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I'm developing OpenGL game and I've copied portion of code with similar function code was partially modified for it's new function, but there was still some bugs. This code was calling OpenGL rendering functions with wrong data, parameters.

After calling OpenGL functions with wrong data/arguments whole system freezes and I'm not even able to switch to console CtrlAltF1.

This disappoints me, because Linux should be stable software/OS. Then, why can bugged OpenGL program crash whole system?

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    Why do you expect the library+kernel layer+driver+hardware to be 100% bug-free? I agree that shouldn't happen, but OpenGL calls aren't exactly your everyday pure-userland function calls.
    – Mat
    Oct 27, 2012 at 9:29
  • @Mat I don't expect it to be bug free, but I'd like it to throw any exception(SIGSEGV?) and crash program instead of whole system
    – kravemir
    Oct 31, 2012 at 7:42
  • ultrasawblade's answer explains it. Part of the OpenGL pipeline is dealt with in drivers (kernel-mode) & hardware. If something goes wrong in kernel-mode, you're potentially toast.
    – Mat
    Oct 31, 2012 at 8:13

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Given the "monolithic" nautre of the Linux kernel, an error in code that runs in the highest privilege level of the CPU, usually entitled "kernel-mode", can crash the whole system.

There are three reasons for this:

  • Such code can directly access the memory space of any other code. So it is possible for such code to corrupt the kernel itself, running drivers, etc.
  • Such code can directly access I/O devices. It's quite possible to misconfigure or set the wrong bits at wrong times on I/O devices in a way that causes the entire system to lockup. Non-buggy device drivers won't let user code do anything to hardware that could cause an unstable system, but buggy, beta, or poorly written (or wrong) drivers just might.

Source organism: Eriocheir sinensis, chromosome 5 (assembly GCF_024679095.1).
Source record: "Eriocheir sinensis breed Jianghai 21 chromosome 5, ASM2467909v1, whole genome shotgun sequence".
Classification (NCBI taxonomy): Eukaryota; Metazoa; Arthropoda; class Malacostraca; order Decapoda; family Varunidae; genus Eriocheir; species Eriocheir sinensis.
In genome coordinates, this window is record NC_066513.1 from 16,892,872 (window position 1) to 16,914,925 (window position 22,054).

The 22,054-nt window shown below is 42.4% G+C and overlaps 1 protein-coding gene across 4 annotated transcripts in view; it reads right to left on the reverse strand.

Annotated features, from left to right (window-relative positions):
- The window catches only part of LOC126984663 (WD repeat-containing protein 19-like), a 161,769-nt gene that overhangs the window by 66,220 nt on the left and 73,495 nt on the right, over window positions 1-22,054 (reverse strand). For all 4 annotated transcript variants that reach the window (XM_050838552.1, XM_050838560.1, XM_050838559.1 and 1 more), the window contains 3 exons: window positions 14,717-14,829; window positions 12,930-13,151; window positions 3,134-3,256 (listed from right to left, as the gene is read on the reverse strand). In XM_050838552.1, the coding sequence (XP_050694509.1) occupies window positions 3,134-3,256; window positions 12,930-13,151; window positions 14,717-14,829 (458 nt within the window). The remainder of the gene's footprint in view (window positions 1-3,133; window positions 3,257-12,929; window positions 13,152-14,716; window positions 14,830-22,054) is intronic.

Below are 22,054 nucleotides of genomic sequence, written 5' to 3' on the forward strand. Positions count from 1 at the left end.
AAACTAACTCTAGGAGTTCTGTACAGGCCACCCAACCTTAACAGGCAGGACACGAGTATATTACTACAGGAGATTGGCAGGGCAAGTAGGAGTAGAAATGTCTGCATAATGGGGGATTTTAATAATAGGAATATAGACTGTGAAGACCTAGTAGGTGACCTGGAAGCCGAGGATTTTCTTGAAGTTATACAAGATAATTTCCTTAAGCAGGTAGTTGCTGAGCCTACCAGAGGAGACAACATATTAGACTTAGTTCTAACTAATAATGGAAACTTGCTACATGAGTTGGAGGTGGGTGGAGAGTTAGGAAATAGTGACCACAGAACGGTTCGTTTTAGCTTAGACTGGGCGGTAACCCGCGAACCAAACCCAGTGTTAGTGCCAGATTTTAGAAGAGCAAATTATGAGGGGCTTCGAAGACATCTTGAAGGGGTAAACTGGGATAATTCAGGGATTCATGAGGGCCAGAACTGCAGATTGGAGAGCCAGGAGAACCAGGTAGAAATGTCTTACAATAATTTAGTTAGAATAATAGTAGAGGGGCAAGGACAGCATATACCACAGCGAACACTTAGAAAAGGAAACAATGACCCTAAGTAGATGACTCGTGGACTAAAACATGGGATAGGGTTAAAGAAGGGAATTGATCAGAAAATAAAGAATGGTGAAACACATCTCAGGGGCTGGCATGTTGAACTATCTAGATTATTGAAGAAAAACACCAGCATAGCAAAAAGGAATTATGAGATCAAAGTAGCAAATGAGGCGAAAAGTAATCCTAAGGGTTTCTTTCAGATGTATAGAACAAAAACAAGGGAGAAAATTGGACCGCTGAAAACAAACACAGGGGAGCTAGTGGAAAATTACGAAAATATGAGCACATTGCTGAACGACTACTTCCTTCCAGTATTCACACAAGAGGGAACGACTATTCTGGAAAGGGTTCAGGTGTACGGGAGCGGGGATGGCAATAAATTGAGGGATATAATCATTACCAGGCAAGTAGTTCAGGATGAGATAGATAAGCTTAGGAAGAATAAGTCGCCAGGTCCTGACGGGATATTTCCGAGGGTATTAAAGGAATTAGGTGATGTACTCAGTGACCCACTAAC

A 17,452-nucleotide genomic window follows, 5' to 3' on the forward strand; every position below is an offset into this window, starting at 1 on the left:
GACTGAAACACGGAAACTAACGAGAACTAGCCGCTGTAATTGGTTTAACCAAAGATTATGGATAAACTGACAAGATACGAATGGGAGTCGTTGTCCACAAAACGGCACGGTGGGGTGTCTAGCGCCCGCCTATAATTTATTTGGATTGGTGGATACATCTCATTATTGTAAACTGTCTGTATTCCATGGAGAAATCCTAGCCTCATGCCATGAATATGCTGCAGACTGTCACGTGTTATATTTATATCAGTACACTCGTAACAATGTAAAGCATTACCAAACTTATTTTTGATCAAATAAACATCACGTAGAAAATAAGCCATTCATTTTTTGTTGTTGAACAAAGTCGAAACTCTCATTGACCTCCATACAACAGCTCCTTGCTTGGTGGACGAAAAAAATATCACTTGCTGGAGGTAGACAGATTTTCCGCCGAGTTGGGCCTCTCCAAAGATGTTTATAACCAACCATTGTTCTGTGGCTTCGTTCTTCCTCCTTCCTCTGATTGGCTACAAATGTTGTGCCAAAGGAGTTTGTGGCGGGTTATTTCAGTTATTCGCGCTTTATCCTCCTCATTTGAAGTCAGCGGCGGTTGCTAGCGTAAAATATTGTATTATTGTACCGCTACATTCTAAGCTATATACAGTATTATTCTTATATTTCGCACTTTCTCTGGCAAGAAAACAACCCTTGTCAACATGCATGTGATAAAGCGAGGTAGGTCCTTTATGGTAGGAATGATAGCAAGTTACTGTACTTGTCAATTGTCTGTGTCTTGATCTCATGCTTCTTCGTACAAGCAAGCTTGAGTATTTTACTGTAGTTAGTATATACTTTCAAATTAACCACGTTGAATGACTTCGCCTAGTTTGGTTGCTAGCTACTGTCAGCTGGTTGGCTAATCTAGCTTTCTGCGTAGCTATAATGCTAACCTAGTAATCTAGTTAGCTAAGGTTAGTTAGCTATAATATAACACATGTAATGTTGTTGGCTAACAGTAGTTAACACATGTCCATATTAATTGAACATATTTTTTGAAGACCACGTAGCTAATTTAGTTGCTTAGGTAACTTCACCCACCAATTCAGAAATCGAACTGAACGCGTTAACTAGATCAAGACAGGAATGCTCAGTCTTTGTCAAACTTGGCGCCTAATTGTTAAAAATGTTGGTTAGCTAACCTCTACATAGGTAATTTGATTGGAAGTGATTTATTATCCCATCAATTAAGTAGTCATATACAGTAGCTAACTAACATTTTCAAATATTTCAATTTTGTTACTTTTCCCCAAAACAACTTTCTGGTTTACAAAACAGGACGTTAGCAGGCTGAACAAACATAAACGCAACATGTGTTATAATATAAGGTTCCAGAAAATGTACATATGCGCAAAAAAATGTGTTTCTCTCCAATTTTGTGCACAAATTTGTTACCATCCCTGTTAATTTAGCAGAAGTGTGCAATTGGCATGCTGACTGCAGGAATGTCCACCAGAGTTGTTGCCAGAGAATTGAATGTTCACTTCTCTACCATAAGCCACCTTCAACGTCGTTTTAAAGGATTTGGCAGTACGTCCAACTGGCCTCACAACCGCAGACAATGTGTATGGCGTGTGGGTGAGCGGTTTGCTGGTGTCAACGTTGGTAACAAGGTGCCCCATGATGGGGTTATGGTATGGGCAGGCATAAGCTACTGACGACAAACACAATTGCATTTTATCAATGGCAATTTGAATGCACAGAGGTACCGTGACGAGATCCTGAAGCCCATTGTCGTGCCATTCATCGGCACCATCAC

• Code that encounters a problem or exception it can't handle doesn't have a higher level to "throw" to. So a kernel exception will crash the system.

So I don't know to what extent OpenGL works in the kernel or with the graphics driver but I hope this helps.

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Modern user interface environments (Windows, OSX, Linux, mobile, etc) rely heavily on the graphics pipeline for performance.

Systems have one** graphics pipeline. All graphical programs (desktop, browser, games, etc) are separate threads which must share this single graphics context.

This creates the required conditions for multithreading problems. The threads can get deadlocked, livelocked, raced, etc.

It is likely your thread is not "playing nicely" with the desktop graphics thread, and it is locking up. Probably waiting on a resource that is no longer available (are you freeing all resources correctly?)

OpenGL is very aggressively developed, and pushes hardware to the limit. You might find that bug does not occur on other hardware.

If however, your whole system shuts down, then it is likely the actual chipset of pipeline is overheating and/or overvolting. Most hardware has sensors which cut the power if harmful spikes in load occur. Manufacturers load test their hardware and set the cutoffs accordingly.

** Single graphics pipelines are being replaced by multiple pipelines (which can 'own' separate smaller regions of the screen). This is what OpenGL's Vulkan is all about, and requires special GPU chipsets.

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